I authored an opinion article in yesterday’s Wall Street Journal on the FDIC’s decision to cover 100% of SVB and Signature Banks deposits, even for those depositors who were uninsured.
From the article:
The FDIC should have turned to its 1982 innovation: the modified deposit payoff. The idea was that when a bank closed, the FDIC would pay uninsured depositors the full insured amount—today $250,000—and give them receivership certificates for 80% of their uninsured funds, which was the minimum amount large depositors historically recovered from failed bank receiverships. Large depositors could then take that certificate to Federal Reserve banks and exchange it for cash. If the FDIC ultimately collected more than the 80% from the failed bank receivership, it’d pay large depositors those extra funds until they were made whole.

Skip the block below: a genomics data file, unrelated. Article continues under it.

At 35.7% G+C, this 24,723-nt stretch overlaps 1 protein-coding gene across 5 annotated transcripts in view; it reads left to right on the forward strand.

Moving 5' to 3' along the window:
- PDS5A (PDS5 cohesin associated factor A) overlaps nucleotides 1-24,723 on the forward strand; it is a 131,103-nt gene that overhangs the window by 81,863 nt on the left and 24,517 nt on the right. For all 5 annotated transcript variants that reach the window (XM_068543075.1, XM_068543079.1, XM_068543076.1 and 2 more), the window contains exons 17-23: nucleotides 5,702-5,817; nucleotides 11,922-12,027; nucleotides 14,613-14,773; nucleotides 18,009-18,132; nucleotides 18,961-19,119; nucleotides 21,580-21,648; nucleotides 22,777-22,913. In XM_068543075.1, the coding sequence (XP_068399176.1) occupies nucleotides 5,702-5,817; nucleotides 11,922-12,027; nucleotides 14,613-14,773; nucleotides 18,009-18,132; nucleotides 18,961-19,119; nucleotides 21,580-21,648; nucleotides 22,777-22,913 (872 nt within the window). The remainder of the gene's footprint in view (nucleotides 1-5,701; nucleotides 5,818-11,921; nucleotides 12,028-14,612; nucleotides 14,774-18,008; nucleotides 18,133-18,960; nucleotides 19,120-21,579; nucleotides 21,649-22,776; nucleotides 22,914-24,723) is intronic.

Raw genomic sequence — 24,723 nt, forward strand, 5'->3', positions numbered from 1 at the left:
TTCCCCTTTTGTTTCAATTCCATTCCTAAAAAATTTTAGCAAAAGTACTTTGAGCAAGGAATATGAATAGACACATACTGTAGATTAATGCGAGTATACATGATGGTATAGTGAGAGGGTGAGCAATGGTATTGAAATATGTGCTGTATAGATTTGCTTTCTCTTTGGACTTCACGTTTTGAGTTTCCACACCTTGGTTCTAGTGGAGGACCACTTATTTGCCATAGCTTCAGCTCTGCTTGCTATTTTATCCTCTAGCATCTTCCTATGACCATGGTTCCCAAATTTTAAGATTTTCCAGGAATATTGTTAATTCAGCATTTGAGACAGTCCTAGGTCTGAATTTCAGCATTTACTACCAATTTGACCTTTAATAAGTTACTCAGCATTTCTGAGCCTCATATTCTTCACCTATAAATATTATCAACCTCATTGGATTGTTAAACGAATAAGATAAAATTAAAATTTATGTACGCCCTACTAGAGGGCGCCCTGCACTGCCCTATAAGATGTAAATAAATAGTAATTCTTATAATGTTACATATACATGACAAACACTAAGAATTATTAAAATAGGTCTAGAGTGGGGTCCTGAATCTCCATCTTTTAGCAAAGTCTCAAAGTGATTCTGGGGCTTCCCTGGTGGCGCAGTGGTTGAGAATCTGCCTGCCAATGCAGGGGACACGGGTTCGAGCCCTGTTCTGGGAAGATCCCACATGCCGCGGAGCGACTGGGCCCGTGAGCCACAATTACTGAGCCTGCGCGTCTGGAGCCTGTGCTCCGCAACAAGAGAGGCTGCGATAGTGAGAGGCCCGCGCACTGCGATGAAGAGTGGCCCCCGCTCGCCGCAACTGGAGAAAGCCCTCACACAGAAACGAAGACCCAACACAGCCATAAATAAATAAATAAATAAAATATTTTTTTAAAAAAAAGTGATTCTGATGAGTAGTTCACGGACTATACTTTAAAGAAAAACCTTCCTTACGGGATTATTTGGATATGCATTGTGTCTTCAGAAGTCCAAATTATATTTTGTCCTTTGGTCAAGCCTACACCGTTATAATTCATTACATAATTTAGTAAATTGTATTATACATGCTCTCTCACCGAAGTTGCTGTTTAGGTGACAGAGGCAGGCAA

Read the story here.